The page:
For example;

    ##f(x) = \frac{x^2 + 3x}{2x^2 + 5}##
     
  8. Jun 3, 2014 #7

    D H

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    You used the quotient rule incorrectly. The derivative of a constant is zero. Setting ##u(x)=s## and ##v(x)=x##, then ##u'(x)=0## and ##v'(x)=1##. Applying the quotient rule correctly yields ##\frac {d}{dx} \frac s x = \frac{0*x - 1*s}{x^2} = -\frac s {x^2}##.
     
  9. Jun 3, 2014 #8

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    One thing I don't understand here: There is no x here,so how can you differentiate with respect to x?

    [STRIKE]How did I perform it wrongly?[/STRIKE] :confused:
    EIDT: Thanks DH, I now know that s is a constant
     
    Last edited: Jun 3, 2014
  10. Jun 3, 2014 #9

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    What if s is not a function of x but a function of p,which is not related to x in anyway?
     
  11. Jun 3, 2014 #10

    D H

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    Now you're getting into multivariable calculus. Do you know anything about that subject yet?

    If p is unrelated to x whatsoever, your s(p) is still essentially a constant with regard to x. For example, consider ##d/dx (p^2/x)##. You have stipulated that p is not related to x in any way. This means ##dp/dx=0##, and hence so is ##d/dx\,(p^2)##.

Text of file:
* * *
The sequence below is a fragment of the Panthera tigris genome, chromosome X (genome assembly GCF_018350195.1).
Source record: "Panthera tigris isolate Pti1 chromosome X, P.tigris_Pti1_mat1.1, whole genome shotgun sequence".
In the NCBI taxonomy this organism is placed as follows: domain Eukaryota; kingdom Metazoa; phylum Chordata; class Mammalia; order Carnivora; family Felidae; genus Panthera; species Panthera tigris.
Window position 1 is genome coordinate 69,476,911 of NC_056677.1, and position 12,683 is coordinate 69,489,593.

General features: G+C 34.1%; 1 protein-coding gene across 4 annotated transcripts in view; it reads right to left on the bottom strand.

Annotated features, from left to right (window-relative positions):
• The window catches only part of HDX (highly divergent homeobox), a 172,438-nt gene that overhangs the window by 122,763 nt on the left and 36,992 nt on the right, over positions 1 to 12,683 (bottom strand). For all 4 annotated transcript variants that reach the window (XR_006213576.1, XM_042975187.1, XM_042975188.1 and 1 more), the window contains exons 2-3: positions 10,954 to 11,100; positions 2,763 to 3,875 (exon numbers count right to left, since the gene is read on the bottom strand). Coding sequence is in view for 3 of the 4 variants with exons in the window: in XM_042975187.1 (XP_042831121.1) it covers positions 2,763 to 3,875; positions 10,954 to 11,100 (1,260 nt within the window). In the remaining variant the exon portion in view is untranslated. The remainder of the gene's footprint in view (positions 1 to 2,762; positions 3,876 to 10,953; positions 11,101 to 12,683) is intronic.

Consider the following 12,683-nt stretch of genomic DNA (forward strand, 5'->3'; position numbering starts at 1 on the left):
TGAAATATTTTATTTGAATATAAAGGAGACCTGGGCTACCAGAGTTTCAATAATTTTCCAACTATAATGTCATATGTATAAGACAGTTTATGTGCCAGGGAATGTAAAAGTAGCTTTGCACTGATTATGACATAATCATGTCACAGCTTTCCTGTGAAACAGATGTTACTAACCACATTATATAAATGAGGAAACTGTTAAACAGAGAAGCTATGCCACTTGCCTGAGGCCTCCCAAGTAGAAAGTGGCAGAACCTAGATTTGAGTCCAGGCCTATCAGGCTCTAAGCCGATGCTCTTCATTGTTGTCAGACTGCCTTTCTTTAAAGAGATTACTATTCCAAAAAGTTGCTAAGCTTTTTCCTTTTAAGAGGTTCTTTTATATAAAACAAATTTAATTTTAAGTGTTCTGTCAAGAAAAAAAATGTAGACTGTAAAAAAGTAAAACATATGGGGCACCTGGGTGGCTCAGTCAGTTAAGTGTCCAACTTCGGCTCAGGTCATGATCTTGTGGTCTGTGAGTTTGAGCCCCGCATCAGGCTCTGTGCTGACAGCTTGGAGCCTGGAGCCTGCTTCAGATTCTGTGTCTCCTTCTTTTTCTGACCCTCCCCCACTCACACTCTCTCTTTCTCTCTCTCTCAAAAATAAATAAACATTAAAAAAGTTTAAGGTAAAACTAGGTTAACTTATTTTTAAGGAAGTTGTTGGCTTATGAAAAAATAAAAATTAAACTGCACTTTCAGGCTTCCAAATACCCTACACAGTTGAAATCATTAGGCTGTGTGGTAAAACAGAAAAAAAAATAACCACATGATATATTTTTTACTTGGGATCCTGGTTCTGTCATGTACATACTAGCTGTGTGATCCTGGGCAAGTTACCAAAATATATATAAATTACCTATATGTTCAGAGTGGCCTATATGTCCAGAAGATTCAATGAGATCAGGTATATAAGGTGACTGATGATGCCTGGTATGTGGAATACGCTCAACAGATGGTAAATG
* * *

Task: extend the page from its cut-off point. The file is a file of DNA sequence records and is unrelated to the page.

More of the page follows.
12. Jun 3, 2014 #11

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    No. I haven't even studied calculus yet. I am self learning it.
     
  13. Jun 3, 2014 #12

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    I have another question.
    Why is $$\lim_{h \to 0}\left(\frac{0}{h}\right)=0$$?

    Shouldn't it be ##\frac{0}{0}##
     
  14. Jun 3, 2014 #13

    D H

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    You should have fully understood limits before you started self-learning calculus.